- Ratings Change: Kirk's Race Now Tilts to Democrats
- Congressional Hits and Misses: Best of Rob Bishop
- Carol Shea-Porter 'Ready to Win' N.H. Seat Back
- Lindsey Graham Rolls Eyes at Rand Paul
- Why Titus Won't Run for Reid's Senate Seat
“Now that the Republican Conference within the House is so splintered, I think that makes our role even more important,” Ross said. “The Speaker obviously has difficulty amassing a majority vote on issues that are bipartisan in nature.”
But Democrats forecast the same scenario earlier this year when, in an interview, Rep. Tim Holden (D-Pa.) predicted that Blue Dogs “are going to be players in trying to solve the problems our country is facing.”
While they put out their own fiscal reform proposal and worked with the Senate “gang of six” on spending matters, the Blue Dogs were not front and center in the debt limit fight, an issue that speaks to their very mission. But the group is composed first of Democrats, and Members said they were angered in equal parts by the Republicans’ messaging as with the majority’s policy proposals.
Shuler, a Blue Dog co-chairman, said voting against Boehner’s proposal showed that “we couldn’t be bought off, and we weren’t just going to play politics.”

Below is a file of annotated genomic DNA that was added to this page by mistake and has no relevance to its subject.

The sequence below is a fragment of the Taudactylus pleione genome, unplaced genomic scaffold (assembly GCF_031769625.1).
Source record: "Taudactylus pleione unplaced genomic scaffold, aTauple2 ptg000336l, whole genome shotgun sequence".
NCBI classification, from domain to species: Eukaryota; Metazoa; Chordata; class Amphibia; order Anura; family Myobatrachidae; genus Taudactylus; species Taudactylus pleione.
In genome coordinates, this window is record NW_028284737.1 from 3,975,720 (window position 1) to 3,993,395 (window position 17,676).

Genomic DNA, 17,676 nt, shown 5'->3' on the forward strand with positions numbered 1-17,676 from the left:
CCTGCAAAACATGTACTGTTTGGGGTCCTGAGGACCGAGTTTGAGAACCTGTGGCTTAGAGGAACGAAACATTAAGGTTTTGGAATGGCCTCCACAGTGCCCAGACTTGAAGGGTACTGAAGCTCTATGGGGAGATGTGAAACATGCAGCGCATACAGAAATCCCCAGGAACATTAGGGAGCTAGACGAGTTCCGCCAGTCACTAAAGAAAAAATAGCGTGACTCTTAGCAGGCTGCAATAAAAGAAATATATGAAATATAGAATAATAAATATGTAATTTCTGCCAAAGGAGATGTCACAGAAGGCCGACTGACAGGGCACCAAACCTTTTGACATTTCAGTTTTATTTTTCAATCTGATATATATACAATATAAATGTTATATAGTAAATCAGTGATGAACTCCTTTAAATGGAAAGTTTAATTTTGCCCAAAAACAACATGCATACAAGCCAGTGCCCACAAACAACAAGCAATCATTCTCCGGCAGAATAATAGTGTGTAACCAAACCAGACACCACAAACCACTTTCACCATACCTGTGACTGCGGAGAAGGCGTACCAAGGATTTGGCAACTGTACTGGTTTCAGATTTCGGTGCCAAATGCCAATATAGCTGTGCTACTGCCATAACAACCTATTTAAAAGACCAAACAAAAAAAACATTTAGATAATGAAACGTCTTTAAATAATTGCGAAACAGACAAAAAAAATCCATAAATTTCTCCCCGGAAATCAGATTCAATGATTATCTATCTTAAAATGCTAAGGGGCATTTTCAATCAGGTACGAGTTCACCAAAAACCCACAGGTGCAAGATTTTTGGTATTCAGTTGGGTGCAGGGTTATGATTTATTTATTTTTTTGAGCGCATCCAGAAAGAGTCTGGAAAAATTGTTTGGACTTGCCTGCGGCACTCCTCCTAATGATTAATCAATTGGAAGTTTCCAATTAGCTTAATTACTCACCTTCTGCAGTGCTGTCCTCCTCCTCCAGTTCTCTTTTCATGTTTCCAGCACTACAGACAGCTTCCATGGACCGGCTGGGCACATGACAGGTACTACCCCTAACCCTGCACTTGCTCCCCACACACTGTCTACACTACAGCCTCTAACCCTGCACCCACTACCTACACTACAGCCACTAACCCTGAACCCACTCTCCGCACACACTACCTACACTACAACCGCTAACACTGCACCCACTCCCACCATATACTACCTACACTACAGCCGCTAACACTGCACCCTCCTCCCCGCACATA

“We felt like they wanted to pick off a couple of Blue Dogs so they could say it was a bipartisan piece of legislation,” he said in an interview with Roll Call. Shuler is running for re-election in a district made more Republican by redistricting.
The coalition has at times had a testy relationship with Democratic leaders, particularly with House Minority Leader Nancy Pelosi (Calif.), but the debt limit debate helped to mend fences between the two camps. Not one Democrat voted for Boehner’s initial plan, and Blue Dogs feel validated now to hear Pelosi and others talk about the merits of fiscal reform.
“Pelosi understands the Blue Dogs’ function; it provides a Good Housekeeping seal of approval for moderates running in red districts,” the former chief of staff said.
Shuler is one of four Blue Dogs on the Democratic Congressional Campaign Committee’s recruitment team, and he predicted the party would have an easier time recruiting moderate candidates for 2012 now that Democratic leaders are talking up fiscal reform and spending controls.
Up-and-comers within the coalition who are seen as its future leaders include Reps. Kurt Schrader (Ore.), John Barrow (Ga.) and Jason Altmire (Pa.). Schrader and Altmire were each re-elected with just 51 percent last year, however, and while it’s hard to imagine the loss of any more moderate Democrats in 2012 than the slash from 2010, each of those Members will have to hustle to win another term. Altmire in particular might be forced into a run against a fellow Democrat, Rep. Mark Critz, because of redistricting.